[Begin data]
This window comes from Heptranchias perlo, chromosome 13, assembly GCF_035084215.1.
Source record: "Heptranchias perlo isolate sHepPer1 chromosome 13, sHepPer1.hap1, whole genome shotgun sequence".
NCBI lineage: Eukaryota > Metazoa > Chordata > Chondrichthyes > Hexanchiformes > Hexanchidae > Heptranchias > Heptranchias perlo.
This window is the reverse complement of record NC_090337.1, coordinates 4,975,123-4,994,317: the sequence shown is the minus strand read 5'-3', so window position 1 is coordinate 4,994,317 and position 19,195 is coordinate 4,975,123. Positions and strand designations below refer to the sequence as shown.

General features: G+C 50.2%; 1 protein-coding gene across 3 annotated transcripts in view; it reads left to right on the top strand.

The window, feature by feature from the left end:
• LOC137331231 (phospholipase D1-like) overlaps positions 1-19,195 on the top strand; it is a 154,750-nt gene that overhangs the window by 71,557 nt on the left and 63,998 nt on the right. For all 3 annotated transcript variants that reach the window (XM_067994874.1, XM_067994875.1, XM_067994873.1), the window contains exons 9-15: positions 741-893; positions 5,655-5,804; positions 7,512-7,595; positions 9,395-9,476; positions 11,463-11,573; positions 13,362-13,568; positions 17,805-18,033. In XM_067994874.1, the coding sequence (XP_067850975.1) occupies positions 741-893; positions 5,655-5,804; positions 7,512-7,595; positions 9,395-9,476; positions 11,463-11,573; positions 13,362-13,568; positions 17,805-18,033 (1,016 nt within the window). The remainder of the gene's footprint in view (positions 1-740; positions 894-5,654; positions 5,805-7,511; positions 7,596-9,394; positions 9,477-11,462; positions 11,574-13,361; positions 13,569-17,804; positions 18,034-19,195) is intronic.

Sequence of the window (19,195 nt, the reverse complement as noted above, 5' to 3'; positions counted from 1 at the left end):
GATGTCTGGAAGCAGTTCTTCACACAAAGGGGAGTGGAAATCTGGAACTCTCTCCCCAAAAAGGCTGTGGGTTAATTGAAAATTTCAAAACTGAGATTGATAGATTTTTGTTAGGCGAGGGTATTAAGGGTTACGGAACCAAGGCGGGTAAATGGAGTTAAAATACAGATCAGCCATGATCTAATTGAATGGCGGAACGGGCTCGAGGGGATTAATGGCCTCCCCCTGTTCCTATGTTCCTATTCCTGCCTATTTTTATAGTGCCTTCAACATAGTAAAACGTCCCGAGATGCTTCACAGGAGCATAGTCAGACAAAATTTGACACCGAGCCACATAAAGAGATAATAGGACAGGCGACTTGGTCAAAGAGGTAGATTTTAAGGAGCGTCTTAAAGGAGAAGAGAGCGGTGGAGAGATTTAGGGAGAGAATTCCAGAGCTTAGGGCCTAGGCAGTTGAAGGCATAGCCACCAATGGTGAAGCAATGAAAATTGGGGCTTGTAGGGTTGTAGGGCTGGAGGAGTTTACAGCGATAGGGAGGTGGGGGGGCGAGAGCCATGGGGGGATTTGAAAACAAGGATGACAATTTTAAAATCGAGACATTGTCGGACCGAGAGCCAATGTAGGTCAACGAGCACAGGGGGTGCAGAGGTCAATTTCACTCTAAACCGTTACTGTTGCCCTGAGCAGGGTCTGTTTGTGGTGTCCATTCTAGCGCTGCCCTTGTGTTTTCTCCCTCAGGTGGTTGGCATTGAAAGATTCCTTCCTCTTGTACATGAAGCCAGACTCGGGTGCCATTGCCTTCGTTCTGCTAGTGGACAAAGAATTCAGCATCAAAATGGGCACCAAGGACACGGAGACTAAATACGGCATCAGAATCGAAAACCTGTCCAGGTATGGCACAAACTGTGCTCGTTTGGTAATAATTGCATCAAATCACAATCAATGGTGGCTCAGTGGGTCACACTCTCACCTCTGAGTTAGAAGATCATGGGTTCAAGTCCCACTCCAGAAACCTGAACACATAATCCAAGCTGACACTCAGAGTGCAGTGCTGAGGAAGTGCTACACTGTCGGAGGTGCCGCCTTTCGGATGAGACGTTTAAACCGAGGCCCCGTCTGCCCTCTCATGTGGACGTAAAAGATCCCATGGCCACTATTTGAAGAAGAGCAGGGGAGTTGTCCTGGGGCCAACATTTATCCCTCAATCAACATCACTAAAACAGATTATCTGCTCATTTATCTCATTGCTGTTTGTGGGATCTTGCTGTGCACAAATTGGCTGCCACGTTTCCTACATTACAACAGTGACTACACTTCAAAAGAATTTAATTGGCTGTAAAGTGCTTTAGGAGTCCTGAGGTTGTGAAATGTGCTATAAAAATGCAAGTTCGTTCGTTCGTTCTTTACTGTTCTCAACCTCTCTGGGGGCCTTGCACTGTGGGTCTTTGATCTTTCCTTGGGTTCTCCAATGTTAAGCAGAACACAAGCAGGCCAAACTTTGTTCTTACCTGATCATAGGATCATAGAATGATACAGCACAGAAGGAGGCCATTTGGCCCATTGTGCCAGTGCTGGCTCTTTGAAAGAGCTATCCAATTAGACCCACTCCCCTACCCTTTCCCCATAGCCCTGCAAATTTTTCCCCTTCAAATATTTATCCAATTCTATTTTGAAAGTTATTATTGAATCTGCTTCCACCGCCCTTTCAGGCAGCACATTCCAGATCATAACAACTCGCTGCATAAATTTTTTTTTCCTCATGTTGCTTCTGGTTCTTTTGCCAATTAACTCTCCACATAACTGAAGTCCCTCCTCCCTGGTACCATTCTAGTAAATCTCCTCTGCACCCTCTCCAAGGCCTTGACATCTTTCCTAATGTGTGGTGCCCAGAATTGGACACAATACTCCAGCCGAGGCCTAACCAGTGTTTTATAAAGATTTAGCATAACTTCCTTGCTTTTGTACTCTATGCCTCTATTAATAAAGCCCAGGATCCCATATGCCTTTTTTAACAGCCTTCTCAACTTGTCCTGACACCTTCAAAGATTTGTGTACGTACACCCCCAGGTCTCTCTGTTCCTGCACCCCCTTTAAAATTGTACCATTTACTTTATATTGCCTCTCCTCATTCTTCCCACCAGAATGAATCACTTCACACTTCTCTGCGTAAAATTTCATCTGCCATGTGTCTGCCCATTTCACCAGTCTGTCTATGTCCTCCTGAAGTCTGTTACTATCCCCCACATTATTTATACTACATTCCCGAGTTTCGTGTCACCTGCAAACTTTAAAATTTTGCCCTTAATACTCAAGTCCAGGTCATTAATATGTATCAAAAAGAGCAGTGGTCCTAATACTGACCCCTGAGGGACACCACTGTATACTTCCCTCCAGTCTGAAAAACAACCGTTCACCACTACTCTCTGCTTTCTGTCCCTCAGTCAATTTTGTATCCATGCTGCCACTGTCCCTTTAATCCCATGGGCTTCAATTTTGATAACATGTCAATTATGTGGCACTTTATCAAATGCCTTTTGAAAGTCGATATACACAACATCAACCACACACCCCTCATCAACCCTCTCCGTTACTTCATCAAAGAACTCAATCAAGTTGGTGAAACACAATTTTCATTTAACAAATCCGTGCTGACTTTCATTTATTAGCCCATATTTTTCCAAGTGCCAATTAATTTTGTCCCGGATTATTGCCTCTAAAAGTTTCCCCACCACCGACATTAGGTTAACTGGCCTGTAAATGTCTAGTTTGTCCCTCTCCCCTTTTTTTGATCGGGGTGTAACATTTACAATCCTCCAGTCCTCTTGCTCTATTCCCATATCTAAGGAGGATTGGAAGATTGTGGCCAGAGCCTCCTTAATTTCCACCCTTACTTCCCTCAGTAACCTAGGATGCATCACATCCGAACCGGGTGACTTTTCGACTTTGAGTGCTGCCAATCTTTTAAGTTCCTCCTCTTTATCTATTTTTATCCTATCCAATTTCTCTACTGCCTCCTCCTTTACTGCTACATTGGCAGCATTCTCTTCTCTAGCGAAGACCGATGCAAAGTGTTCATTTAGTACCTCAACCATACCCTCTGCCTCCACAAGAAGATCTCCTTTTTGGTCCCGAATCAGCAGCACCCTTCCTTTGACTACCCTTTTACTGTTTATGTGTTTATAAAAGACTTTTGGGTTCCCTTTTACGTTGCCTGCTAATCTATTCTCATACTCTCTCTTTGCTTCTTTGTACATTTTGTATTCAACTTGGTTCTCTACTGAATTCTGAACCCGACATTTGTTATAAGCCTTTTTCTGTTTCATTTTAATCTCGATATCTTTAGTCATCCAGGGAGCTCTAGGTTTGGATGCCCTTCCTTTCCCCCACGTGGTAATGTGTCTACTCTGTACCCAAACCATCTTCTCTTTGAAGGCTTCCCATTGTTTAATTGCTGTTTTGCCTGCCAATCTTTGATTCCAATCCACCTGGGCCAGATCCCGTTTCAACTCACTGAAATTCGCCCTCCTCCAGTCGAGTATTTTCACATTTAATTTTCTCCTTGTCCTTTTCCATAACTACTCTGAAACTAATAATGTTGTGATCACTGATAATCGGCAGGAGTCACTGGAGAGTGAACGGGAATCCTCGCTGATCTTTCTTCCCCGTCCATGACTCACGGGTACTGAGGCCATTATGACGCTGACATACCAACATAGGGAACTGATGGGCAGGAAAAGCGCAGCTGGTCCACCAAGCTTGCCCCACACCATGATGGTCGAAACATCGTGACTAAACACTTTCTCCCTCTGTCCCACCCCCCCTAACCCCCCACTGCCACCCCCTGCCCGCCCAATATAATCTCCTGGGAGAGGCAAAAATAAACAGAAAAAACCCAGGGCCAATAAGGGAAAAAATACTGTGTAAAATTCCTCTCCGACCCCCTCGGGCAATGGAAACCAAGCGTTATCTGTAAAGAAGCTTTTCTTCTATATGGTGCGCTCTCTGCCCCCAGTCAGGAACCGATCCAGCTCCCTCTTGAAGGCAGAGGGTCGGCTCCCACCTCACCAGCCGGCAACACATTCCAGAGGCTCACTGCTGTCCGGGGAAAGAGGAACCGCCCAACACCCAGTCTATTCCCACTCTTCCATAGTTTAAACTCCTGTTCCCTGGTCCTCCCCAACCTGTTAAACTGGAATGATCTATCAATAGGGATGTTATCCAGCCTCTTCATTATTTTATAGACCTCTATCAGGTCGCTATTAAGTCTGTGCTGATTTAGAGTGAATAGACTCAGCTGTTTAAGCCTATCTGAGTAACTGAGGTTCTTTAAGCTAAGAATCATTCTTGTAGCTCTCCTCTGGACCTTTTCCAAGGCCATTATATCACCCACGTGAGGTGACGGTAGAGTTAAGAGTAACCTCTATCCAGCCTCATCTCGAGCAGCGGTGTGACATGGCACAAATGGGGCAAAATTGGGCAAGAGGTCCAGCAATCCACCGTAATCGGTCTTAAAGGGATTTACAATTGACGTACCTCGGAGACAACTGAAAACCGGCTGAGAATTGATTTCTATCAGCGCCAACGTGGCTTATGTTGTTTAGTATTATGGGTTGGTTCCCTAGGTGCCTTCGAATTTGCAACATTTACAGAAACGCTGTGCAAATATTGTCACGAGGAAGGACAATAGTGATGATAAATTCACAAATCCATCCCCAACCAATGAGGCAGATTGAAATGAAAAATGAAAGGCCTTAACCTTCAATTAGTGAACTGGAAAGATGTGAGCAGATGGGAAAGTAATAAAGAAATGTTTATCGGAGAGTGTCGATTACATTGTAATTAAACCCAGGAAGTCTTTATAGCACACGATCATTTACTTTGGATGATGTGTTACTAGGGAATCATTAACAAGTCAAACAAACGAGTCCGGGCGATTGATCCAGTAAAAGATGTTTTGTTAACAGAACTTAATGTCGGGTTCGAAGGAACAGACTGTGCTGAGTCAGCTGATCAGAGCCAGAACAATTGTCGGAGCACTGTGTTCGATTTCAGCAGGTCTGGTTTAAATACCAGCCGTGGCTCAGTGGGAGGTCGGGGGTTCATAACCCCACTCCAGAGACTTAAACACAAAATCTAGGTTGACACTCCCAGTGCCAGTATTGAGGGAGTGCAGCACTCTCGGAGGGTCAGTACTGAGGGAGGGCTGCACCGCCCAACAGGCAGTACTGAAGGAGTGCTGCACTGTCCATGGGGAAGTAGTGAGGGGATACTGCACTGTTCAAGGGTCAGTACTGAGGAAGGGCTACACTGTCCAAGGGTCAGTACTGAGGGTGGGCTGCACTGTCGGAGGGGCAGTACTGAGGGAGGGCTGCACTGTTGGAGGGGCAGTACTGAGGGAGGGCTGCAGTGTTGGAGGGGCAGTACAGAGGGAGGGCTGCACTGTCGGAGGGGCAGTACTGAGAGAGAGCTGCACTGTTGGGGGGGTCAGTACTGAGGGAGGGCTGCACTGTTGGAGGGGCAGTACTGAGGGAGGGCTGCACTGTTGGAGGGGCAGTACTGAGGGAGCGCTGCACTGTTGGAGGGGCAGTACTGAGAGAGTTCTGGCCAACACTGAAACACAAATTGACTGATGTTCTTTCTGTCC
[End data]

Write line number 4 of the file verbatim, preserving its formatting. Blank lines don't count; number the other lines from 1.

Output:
This window is the reverse complement of record NC_090337.1, coordinates 4,975,123-4,994,317: the sequence shown is the minus strand read 5'-3', so window position 1 is coordinate 4,994,317 and position 19,195 is coordinate 4,975,123. Positions and strand designations below refer to the sequence as shown.